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South Korea is in something of a sweet spot for the COVID-19 era. Neighboring China, its biggest trading partner, is driving the global rebound and the world increasingly wants the technology that Seoul sells.

Gross domestic product figures are encouraging. The economy expanded 1.9% in the third quarter from the prior three months, the government reported Tuesday, exceeding forecasts and the first positive reading this year. Growth retreated 1.3% on an annual basis, a milder decline than projected. The numbers are the second upbeat installment from North Asia in little more than a week. Recent figures indicate China is likely to be the only commercial power to show any growth this year. South Korea may come close, as could Taiwan.

South Korea’s bounce is built on what leaves the country. Exports account for about 40% of the economy. Memory chips and electronics have benefited from a shift to work- and study-from-home during the pandemic. However, other things shipped by South Korea, like chemicals and metal products, haven’t done so well.

While this mix means South Korea is vulnerable to an eventual rebellion against the kitchen-table conference room, that prospect doesn’t appear imminent. Even hubs for global finance with strong executive government, such as Singapore, are slow-walking the return to downtown. Working from home remains the default for much of the world.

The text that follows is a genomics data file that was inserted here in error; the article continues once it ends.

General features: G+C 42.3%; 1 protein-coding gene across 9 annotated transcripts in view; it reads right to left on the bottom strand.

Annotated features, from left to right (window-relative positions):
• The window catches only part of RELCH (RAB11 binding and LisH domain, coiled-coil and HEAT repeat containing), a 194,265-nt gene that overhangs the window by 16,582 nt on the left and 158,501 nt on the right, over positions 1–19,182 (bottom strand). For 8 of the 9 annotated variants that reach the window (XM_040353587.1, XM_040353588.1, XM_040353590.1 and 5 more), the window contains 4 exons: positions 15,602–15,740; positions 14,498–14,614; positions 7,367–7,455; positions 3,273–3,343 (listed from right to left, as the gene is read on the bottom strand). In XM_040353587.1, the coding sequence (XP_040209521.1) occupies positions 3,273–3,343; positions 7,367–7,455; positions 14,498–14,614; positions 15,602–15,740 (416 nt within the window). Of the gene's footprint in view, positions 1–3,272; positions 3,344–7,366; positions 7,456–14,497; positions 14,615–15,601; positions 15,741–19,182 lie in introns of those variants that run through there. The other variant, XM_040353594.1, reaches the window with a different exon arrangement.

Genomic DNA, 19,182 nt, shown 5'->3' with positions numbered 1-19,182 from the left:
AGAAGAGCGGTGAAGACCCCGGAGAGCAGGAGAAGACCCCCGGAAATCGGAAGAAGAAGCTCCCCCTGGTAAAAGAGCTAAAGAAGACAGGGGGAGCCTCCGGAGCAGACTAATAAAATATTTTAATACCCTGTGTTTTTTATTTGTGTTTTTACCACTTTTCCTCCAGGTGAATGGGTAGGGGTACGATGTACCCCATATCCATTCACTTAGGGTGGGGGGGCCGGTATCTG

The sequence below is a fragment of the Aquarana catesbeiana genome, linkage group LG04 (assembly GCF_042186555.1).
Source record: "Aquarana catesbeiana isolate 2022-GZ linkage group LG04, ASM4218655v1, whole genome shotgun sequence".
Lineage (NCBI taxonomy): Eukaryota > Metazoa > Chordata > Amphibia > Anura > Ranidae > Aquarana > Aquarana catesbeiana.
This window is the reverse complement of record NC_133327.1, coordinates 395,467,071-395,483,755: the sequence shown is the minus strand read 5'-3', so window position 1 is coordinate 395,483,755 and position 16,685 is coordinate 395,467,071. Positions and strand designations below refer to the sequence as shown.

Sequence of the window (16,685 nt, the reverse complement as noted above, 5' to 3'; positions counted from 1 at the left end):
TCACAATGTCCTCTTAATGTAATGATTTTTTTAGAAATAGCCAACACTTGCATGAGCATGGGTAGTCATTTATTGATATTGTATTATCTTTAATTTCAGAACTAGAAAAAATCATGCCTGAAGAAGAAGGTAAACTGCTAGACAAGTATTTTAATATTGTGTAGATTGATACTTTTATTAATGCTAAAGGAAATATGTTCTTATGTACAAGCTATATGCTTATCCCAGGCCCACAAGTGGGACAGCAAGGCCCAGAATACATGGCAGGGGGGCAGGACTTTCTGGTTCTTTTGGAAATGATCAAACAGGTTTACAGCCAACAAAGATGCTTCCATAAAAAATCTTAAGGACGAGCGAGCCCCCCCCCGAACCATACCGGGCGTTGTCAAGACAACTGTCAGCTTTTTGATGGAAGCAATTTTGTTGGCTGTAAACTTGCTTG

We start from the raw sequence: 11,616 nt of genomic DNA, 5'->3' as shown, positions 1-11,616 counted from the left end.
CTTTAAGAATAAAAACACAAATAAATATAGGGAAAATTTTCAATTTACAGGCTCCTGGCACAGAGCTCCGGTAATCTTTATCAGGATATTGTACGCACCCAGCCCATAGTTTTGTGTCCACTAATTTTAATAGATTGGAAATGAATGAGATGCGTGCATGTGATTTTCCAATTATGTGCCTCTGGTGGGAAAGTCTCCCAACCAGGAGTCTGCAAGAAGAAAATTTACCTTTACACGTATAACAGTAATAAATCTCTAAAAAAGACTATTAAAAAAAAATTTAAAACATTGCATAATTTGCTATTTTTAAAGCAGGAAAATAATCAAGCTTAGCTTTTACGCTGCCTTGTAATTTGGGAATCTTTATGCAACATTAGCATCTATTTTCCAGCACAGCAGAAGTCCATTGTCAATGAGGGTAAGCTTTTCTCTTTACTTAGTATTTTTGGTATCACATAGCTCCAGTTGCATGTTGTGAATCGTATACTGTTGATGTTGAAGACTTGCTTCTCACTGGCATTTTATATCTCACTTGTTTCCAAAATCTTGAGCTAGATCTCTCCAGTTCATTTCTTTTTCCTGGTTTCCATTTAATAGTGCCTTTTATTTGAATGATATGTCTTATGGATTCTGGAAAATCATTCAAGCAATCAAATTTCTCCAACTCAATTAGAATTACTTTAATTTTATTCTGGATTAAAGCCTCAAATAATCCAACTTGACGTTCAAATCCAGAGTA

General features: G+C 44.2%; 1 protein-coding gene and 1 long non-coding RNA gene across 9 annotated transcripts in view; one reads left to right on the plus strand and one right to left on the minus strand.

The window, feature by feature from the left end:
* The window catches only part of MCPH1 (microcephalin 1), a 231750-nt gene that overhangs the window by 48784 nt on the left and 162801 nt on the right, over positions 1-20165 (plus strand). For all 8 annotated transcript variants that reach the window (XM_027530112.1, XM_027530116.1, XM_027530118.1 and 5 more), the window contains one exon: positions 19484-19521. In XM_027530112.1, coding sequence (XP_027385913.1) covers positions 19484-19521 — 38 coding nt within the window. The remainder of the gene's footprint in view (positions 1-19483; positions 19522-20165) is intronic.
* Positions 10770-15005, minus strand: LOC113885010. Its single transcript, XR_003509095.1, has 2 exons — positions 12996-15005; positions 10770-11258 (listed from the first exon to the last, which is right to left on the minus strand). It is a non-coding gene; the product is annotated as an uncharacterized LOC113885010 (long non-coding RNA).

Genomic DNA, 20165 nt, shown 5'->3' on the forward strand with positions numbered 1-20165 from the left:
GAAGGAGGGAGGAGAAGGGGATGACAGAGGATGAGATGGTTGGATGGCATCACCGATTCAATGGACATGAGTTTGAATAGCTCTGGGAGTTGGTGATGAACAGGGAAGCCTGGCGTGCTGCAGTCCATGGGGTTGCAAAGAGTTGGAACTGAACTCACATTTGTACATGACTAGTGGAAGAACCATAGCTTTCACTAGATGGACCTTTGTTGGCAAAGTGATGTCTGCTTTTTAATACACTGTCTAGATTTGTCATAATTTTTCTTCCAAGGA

Seoul is showing a willingness to cast off decades of budget prudence, too. No matter how many container ships or cargo planes dot the horizon, there’s little substitute for cranking up the printing press in fallow times. President Moon Jae-in has rolled out four stimulus packages as part of a fiscal onslaught equivalent to about 14% of GDP. While the government is anxious to repair the books once the recovery is assured, it would be premature to ease up now. Moon has space to do even more. South Korea’s debt levels, relative to the economy, are among the lowest in the Organization for Economic Cooperation and Development.

Muscular fiscal policy means more borrowing. Moon has been aided by a central bank that is prepared to buy bonds on a fairly regular basis in the name of market stability. While the Bank of Korea shies from the term “quantitative easing,” it is keeping a lid on the price the government pays for money.

Perhaps the real achievement is that the country kept coronavirus infections in check and returned to growth without a comprehensive lockdown or equally forced rapid reopening. China is aided by an authoritarian political system that can turn the key in either direction without dissent. South Korea is a democracy. Social distancing, contact tracing and dialing up (or down) other curbs on a localized basis worked pretty well.

Lots could still go wrong, though. The global economy might take a turn for the worse, given the recent jump in infections in the United States and Europe. And at home in South Korea, the natural boost an economy gets after exiting recession will eventually wear off. The country was posting fairly sluggish growth numbers before the pandemic. Unemployment is rising. And while it’s a relief to see growth return, the second-quarter contraction was the worst in decades.

For now, though, let’s acknowledge a job that’s been relatively well done.

Daniel Moss is a Bloomberg Opinion columnist covering Asian economies. Previously he was executive editor of Bloomberg News for global economics, and has led teams in Asia, Europe and North America.

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